Firefighters in South Yorkshire are to go on strike next Wednesday in a national row over pensions.
The four-hour strike will take place next Wednesday, September 25, between 12noon and 4pm.
Almost 80 per cent of firefighters nationally had voted in favour of industrial action in a ballot that ended earlier this month.
Fire Brigades Union general secretary Matt Wrack said: “This initial strike is a warning shot to Government. Firefighters could not be more serious about protecting public safety and ensuring fair pensions.
“It is ludicrous to expect firefighters in their late 50s to fight fires and rescue families - the lives of the public and firefighters themselves will be endangered.
“None of us want a strike, but we cannot compromise on public and firefighter safety.”
South Yorkshire Fire and Rescue Service Chief Fire Officer Jamie Courtney today called on the public to test their smoke alarms - as ‘the best way of making sure’ they can get out of their house if a fire starts during the strike.
“The best way people can keep themselves safe is to take care to prevent fires from happening in the first place,” he said.
“We would suggest that people now test that their smoke alarms are working. If they don’t own any, they should buy and fit them as soon as possible.”
He warned the service the brigade could provide would be ‘considerably depleted’.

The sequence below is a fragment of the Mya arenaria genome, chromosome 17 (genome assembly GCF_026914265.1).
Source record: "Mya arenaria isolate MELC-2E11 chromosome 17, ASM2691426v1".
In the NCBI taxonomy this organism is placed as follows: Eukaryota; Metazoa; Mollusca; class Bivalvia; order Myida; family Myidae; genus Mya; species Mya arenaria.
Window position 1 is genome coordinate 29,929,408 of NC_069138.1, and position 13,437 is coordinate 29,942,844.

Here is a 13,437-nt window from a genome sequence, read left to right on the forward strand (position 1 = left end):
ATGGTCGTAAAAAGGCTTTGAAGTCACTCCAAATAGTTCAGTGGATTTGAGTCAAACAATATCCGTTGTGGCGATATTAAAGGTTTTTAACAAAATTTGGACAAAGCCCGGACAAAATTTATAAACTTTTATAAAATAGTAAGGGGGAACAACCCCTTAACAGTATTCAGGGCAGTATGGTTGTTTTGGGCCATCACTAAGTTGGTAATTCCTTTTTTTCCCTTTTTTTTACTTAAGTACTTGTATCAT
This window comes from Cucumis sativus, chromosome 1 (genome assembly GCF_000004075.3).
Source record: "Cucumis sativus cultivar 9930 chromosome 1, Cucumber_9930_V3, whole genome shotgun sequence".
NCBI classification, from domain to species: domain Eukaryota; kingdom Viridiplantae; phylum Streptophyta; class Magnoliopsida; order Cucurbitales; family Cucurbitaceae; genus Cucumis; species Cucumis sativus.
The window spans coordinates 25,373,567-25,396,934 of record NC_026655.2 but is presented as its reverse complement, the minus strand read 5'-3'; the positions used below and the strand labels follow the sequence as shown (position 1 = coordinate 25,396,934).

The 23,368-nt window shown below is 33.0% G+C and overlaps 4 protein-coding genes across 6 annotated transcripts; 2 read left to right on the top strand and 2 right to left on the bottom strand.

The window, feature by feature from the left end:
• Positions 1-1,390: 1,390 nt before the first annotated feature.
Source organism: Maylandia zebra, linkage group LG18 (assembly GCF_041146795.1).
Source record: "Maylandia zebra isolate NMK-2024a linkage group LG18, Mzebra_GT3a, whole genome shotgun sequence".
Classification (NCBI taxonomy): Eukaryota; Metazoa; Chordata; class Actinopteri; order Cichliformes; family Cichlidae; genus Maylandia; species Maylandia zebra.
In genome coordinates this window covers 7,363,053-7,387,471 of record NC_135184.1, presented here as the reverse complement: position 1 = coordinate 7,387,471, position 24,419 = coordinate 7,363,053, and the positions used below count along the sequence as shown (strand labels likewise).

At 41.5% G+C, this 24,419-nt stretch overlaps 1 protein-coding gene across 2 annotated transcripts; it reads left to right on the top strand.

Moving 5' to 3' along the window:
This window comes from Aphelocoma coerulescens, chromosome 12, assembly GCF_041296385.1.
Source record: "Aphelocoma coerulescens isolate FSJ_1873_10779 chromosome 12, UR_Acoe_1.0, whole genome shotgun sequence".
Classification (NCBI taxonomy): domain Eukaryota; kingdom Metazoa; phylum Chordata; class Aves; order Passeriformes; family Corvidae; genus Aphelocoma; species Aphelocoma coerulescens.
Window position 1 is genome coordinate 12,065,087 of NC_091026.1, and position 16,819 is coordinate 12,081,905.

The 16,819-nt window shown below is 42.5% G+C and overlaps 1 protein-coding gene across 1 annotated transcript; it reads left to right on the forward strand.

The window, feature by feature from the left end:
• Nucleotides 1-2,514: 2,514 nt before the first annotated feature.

“Earlier this summer we recruited and trained contingency fire crew, who are available to provide a limited level of fire cover during a strike,” he added.
“We will now consider the strike date announced today and finalise our contingency arrangements.”
Firefighters in Scotland will not strike next week, while union officials discuss the Scottish Government’s most recent proposals.
But as a settlement in Scotland has not yet been found, the union’s strike ballot could still result in industrial action there too.
A recent Government review found more than half of current firefighters between the ages of 50 and 54 are no longer able to meet fire and rescue service fitness standards for fighting fires, while two thirds of those beyond the age of 55 fail to meet the standards.
Although the Government has previously claimed that older firefighters could be moved to less physically demanding roles, the FBU said its research found only a handful of ‘redeployment’ opportunities in fire and rescue services, meaning mass sackings would be inevitable.
Firefighters already pay some of the highest pension contributions in the UK public or private sector and have seen increases for two consecutive years, the union said.
The majority of firefighters already pay almost 13 per cent of their salary in contributions with further increases due next year. That will mean some firefighters now face an increase six years in a row.
The FBU also argue that financial projections from the Government are flawed, as they are based on a prediction of a one per cent decline in pension sign-up when their own information suggests that more than 25 per cent of full-time firefighters recruited last year chose not to join.